As Eurobodalla Shire Council prepares to debate whether to declare a climate emergency, a major South Coast local government area has done so.
Wollongong City Council on Monday, August 12, declared the emergency, becoming the 32nd Australian local government body to join a national campaign.
Councillor Ann Martin moved the motion, which was debated for more than an hour at the council meeting on Monday evening, calling on the council to recognise the community is in a state of climate emergency.
The end result was a vote in favour to support the motion, and also called for a report to look at the best ways Wollongong can combat climate change.
Councillor Leigh Colacino opposed the motion, arguing council was already doing a significant amount in the space.
Lord Mayor Gordon Bradbery offered his support over an issue he believed needed action.
"We can't change the world but we can do out bit," he told the Mercury.
He said it also identifies with "the concerns of people in the community".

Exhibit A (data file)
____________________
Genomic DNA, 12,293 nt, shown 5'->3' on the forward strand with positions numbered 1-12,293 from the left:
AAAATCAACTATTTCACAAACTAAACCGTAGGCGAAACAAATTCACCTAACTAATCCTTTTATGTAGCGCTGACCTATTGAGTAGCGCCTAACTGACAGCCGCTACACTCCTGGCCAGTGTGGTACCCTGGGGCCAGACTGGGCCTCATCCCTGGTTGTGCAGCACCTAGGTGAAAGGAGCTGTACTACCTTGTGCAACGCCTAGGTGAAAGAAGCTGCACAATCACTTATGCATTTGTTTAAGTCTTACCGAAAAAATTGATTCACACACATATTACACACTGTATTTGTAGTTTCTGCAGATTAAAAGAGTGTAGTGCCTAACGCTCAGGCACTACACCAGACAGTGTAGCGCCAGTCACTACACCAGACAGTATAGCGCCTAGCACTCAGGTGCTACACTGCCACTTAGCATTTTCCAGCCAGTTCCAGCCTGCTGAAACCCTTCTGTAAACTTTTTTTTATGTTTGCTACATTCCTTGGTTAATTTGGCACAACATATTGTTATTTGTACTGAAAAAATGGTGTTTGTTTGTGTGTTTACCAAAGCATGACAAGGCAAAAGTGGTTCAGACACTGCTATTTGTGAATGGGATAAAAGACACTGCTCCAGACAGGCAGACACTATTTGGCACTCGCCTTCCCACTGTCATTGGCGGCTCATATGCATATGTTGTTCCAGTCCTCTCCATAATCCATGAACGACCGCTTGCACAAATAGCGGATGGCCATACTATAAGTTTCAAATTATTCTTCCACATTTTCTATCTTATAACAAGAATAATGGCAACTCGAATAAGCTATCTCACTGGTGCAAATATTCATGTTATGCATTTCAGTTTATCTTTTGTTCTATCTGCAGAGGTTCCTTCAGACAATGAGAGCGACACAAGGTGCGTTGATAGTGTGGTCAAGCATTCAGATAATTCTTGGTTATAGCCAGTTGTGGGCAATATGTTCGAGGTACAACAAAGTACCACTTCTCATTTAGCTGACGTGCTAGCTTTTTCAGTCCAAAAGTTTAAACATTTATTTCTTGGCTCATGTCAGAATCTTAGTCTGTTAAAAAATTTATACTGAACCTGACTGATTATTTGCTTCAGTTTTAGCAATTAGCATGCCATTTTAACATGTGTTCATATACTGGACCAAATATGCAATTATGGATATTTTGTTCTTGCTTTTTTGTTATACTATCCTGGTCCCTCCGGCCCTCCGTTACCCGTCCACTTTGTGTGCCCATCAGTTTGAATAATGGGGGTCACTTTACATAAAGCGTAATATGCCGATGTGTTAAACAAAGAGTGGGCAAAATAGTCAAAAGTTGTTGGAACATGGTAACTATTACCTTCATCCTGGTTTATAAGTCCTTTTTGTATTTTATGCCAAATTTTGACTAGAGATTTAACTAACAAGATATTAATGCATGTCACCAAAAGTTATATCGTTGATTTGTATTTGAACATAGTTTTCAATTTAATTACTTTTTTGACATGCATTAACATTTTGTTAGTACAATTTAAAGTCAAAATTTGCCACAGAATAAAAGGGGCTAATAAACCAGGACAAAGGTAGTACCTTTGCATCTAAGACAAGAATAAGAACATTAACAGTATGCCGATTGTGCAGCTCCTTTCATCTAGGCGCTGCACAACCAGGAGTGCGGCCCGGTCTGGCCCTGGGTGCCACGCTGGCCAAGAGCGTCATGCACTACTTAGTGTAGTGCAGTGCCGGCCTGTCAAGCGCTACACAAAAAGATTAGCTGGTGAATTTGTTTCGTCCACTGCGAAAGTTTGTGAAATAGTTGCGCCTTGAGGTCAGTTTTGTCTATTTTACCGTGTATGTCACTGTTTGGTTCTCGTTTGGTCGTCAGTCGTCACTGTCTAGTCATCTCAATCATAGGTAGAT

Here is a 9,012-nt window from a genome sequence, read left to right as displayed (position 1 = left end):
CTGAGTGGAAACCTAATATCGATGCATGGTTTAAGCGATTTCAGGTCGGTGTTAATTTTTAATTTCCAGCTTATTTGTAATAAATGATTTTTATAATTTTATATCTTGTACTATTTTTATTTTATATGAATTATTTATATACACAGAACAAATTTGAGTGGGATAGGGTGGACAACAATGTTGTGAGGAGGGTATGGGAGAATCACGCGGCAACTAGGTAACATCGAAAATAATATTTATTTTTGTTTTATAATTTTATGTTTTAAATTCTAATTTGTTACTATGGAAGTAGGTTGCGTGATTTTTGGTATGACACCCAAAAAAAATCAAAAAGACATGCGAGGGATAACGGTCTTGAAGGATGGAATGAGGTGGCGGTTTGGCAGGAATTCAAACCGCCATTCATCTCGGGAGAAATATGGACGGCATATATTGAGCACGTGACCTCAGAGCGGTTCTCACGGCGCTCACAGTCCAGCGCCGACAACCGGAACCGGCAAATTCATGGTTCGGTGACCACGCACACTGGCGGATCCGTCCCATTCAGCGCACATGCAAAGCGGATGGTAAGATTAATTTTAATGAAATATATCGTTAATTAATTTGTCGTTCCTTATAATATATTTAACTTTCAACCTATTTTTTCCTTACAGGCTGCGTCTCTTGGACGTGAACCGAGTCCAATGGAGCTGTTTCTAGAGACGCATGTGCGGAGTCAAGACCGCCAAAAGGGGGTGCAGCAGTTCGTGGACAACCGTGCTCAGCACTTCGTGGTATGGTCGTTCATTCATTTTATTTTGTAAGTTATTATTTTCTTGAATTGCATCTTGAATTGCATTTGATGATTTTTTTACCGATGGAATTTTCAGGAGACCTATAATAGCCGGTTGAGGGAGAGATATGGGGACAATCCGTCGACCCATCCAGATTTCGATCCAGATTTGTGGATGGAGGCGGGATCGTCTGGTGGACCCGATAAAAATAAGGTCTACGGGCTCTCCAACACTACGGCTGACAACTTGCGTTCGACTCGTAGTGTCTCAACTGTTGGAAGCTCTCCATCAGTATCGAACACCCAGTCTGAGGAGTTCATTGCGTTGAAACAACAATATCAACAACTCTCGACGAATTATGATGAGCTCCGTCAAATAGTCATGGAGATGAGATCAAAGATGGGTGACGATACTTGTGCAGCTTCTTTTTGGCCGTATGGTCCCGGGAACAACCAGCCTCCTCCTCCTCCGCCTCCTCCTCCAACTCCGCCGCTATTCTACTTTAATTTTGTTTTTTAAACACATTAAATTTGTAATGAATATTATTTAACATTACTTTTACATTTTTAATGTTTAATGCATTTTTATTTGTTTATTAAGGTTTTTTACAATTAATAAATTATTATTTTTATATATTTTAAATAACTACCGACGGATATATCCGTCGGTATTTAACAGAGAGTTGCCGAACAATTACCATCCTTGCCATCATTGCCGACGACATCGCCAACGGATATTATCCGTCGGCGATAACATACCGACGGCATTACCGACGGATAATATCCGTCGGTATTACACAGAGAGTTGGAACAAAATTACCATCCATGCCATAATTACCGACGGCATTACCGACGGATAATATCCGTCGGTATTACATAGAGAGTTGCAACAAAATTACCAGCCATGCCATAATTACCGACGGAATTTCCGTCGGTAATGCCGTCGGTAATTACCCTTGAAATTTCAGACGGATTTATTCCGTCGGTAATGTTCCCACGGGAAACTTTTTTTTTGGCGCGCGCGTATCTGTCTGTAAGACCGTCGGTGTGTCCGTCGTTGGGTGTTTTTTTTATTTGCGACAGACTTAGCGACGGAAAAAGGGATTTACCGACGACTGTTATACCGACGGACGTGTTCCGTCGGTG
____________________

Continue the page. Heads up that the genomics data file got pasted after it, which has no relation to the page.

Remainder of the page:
"[The declaration] was to identity that there is a need for action, but it gave us a platform to highlight basically what we're achieving already," he said.
"We need to work with other agencies and groups in the city and to do our bit ameliorating global gas emissions."
Cr Bradbery said council would continue to improve and look at ways in which they could improve how the city affects climate change.
Environmentalist Susie Crick has also applauded the move, stating "one pebble dropped in the water creates many ripples".
The Australian councils are part of around 800 across the globe to have declared climate emergencies, encompassing more than 140 million people worldwide.